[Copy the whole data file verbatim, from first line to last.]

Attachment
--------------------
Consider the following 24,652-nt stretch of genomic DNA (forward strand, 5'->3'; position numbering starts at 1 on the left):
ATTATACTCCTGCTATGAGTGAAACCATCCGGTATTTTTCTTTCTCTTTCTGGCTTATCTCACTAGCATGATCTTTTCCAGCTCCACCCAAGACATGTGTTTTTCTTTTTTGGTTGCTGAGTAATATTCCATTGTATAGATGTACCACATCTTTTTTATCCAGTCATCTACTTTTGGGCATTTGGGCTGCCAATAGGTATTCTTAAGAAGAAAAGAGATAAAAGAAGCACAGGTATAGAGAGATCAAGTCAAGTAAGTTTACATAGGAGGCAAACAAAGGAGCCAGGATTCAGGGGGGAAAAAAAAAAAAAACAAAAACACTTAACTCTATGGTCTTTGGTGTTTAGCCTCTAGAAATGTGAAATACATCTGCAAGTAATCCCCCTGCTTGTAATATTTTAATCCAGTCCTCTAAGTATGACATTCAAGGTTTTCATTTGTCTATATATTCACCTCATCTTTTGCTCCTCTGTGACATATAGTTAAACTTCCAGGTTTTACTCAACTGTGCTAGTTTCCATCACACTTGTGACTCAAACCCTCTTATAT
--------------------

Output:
Consider the following 24,652-nt stretch of genomic DNA (forward strand, 5'->3'; position numbering starts at 1 on the left):
ATTATACTCCTGCTATGAGTGAAACCATCCGGTATTTTTCTTTCTCTTTCTGGCTTATCTCACTAGCATGATCTTTTCCAGCTCCACCCAAGACATGTGTTTTTCTTTTTTGGTTGCTGAGTAATATTCCATTGTATAGATGTACCACATCTTTTTTATCCAGTCATCTACTTTTGGGCATTTGGGCTGCCAATAGGTATTCTTAAGAAGAAAAGAGATAAAAGAAGCACAGGTATAGAGAGATCAAGTCAAGTAAGTTTACATAGGAGGCAAACAAAGGAGCCAGGATTCAGGGGGGAAAAAAAAAAAAAACAAAAACACTTAACTCTATGGTCTTTGGTGTTTAGCCTCTAGAAATGTGAAATACATCTGCAAGTAATCCCCCTGCTTGTAATATTTTAATCCAGTCCTCTAAGTATGACATTCAAGGTTTTCATTTGTCTATATATTCACCTCATCTTTTGCTCCTCTGTGACATATAGTTAAACTTCCAGGTTTTACTCAACTGTGCTAGTTTCCATCACACTTGTGACTCAAACCCTCTTATAT